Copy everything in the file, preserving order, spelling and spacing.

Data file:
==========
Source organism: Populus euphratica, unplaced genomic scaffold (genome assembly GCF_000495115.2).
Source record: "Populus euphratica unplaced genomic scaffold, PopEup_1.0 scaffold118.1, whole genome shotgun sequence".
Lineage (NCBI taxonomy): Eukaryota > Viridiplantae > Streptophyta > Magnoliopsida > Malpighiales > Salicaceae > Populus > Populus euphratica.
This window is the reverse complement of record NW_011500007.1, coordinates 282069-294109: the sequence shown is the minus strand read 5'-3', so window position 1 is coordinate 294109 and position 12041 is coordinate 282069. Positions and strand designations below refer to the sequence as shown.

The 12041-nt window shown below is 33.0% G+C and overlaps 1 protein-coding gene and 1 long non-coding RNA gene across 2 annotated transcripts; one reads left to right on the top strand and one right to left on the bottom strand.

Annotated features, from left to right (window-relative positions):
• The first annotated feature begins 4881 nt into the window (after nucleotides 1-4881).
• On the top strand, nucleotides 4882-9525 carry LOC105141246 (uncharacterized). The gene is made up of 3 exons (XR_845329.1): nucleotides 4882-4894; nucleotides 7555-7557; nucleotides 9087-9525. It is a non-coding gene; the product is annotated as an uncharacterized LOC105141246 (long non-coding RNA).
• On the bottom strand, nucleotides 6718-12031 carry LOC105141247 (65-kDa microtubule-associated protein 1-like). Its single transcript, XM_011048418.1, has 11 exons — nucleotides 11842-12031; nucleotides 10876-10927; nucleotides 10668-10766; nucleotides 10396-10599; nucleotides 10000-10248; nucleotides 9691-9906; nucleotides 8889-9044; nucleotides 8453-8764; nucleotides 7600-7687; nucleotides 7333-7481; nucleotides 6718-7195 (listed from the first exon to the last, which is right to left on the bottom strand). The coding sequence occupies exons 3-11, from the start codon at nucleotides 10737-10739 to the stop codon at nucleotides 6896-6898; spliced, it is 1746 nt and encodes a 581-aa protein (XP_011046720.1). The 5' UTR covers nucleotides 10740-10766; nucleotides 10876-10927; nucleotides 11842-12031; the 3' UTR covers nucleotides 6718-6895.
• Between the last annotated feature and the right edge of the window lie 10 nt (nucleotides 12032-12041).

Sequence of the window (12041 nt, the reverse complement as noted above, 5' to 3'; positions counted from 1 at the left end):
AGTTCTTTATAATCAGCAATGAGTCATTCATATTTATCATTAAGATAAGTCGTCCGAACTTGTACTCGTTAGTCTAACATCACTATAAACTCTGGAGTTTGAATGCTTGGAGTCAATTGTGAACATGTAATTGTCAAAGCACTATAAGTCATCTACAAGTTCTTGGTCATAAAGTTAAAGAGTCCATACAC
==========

Source organism: Populus euphratica, unplaced genomic scaffold (genome assembly GCF_000495115.2).
Source record: "Populus euphratica unplaced genomic scaffold, PopEup_1.0 scaffold118.1, whole genome shotgun sequence".
Lineage (NCBI taxonomy): Eukaryota > Viridiplantae > Streptophyta > Magnoliopsida > Malpighiales > Salicaceae > Populus > Populus euphratica.
This window is the reverse complement of record NW_011500007.1, coordinates 282069-294109: the sequence shown is the minus strand read 5'-3', so window position 1 is coordinate 294109 and position 12041 is coordinate 282069. Positions and strand designations below refer to the sequence as shown.

The 12041-nt window shown below is 33.0% G+C and overlaps 1 protein-coding gene and 1 long non-coding RNA gene across 2 annotated transcripts; one reads left to right on the top strand and one right to left on the bottom strand.

Annotated features, from left to right (window-relative positions):
• The first annotated feature begins 4881 nt into the window (after nucleotides 1-4881).
• On the top strand, nucleotides 4882-9525 carry LOC105141246 (uncharacterized). The gene is made up of 3 exons (XR_845329.1): nucleotides 4882-4894; nucleotides 7555-7557; nucleotides 9087-9525. It is a non-coding gene; the product is annotated as an uncharacterized LOC105141246 (long non-coding RNA).
• On the bottom strand, nucleotides 6718-12031 carry LOC105141247 (65-kDa microtubule-associated protein 1-like). Its single transcript, XM_011048418.1, has 11 exons — nucleotides 11842-12031; nucleotides 10876-10927; nucleotides 10668-10766; nucleotides 10396-10599; nucleotides 10000-10248; nucleotides 9691-9906; nucleotides 8889-9044; nucleotides 8453-8764; nucleotides 7600-7687; nucleotides 7333-7481; nucleotides 6718-7195 (listed from the first exon to the last, which is right to left on the bottom strand). The coding sequence occupies exons 3-11, from the start codon at nucleotides 10737-10739 to the stop codon at nucleotides 6896-6898; spliced, it is 1746 nt and encodes a 581-aa protein (XP_011046720.1). The 5' UTR covers nucleotides 10740-10766; nucleotides 10876-10927; nucleotides 11842-12031; the 3' UTR covers nucleotides 6718-6895.
• Between the last annotated feature and the right edge of the window lie 10 nt (nucleotides 12032-12041).

Sequence of the window (12041 nt, the reverse complement as noted above, 5' to 3'; positions counted from 1 at the left end):
AGTTCTTTATAATCAGCAATGAGTCATTCATATTTATCATTAAGATAAGTCGTCCGAACTTGTACTCGTTAGTCTAACATCACTATAAACTCTGGAGTTTGAATGCTTGGAGTCAATTGTGAACATGTAATTGTCAAAGCACTATAAGTCATCTACAAGTTCTTGGTCATAAAGTTAAAGAGTCCATACAC